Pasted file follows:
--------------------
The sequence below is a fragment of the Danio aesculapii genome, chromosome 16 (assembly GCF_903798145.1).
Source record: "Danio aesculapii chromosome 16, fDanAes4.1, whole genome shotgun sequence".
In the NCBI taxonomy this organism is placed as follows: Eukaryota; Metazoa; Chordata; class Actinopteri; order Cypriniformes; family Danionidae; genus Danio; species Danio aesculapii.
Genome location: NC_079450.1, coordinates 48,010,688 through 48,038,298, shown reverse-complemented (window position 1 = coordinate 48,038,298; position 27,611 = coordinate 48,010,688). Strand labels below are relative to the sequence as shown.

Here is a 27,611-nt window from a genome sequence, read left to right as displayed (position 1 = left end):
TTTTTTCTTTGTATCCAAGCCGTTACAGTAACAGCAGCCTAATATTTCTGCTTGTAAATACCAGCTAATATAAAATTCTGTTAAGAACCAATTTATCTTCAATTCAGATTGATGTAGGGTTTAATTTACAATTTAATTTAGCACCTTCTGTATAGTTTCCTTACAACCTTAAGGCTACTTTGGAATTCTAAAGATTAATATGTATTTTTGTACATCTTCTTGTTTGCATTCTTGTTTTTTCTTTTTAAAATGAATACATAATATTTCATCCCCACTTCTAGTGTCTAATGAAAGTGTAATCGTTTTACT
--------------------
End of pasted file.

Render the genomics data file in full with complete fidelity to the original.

The sequence below is a fragment of the Danio aesculapii genome, chromosome 16 (assembly GCF_903798145.1).
Source record: "Danio aesculapii chromosome 16, fDanAes4.1, whole genome shotgun sequence".
In the NCBI taxonomy this organism is placed as follows: Eukaryota; Metazoa; Chordata; class Actinopteri; order Cypriniformes; family Danionidae; genus Danio; species Danio aesculapii.
Genome location: NC_079450.1, coordinates 48,010,688 through 48,038,298, shown reverse-complemented (window position 1 = coordinate 48,038,298; position 27,611 = coordinate 48,010,688). Strand labels below are relative to the sequence as shown.

Here is a 27,611-nt window from a genome sequence, read left to right as displayed (position 1 = left end):
TTTTTTCTTTGTATCCAAGCCGTTACAGTAACAGCAGCCTAATATTTCTGCTTGTAAATACCAGCTAATATAAAATTCTGTTAAGAACCAATTTATCTTCAATTCAGATTGATGTAGGGTTTAATTTACAATTTAATTTAGCACCTTCTGTATAGTTTCCTTACAACCTTAAGGCTACTTTGGAATTCTAAAGATTAATATGTATTTTTGTACATCTTCTTGTTTGCATTCTTGTTTTTTCTTTTTAAAATGAATACATAATATTTCATCCCCACTTCTAGTGTCTAATGAAAGTGTAATCGTTTTACT